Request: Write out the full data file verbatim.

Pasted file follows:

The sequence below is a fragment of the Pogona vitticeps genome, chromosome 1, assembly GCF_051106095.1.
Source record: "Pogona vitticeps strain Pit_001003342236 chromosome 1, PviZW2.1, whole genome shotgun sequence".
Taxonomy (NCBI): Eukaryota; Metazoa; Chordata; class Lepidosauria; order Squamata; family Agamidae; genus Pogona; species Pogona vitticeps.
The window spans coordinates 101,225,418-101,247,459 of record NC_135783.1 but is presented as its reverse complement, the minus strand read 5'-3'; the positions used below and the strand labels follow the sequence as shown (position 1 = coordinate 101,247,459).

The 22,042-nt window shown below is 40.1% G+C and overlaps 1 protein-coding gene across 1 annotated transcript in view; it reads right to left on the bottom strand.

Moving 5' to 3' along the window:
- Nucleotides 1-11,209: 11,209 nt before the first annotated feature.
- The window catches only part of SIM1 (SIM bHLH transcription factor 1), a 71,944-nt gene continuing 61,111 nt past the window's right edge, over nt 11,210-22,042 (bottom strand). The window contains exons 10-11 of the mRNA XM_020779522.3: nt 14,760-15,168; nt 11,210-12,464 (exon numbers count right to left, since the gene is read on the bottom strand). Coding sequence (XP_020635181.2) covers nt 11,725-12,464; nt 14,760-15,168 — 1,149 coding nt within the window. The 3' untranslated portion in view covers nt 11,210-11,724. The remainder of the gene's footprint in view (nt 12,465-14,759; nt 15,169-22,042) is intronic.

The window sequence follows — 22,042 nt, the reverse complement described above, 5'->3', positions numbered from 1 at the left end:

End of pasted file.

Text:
The sequence below is a fragment of the Pogona vitticeps genome, chromosome 1, assembly GCF_051106095.1.
Source record: "Pogona vitticeps strain Pit_001003342236 chromosome 1, PviZW2.1, whole genome shotgun sequence".
Taxonomy (NCBI): Eukaryota; Metazoa; Chordata; class Lepidosauria; order Squamata; family Agamidae; genus Pogona; species Pogona vitticeps.
The window spans coordinates 101,225,418-101,247,459 of record NC_135783.1 but is presented as its reverse complement, the minus strand read 5'-3'; the positions used below and the strand labels follow the sequence as shown (position 1 = coordinate 101,247,459).

The 22,042-nt window shown below is 40.1% G+C and overlaps 1 protein-coding gene across 1 annotated transcript in view; it reads right to left on the bottom strand.

Moving 5' to 3' along the window:
- Nucleotides 1-11,209: 11,209 nt before the first annotated feature.
- The window catches only part of SIM1 (SIM bHLH transcription factor 1), a 71,944-nt gene continuing 61,111 nt past the window's right edge, over nt 11,210-22,042 (bottom strand). The window contains exons 10-11 of the mRNA XM_020779522.3: nt 14,760-15,168; nt 11,210-12,464 (exon numbers count right to left, since the gene is read on the bottom strand). Coding sequence (XP_020635181.2) covers nt 11,725-12,464; nt 14,760-15,168 — 1,149 coding nt within the window. The 3' untranslated portion in view covers nt 11,210-11,724. The remainder of the gene's footprint in view (nt 12,465-14,759; nt 15,169-22,042) is intronic.

The window sequence follows — 22,042 nt, the reverse complement described above, 5'->3', positions numbered from 1 at the left end: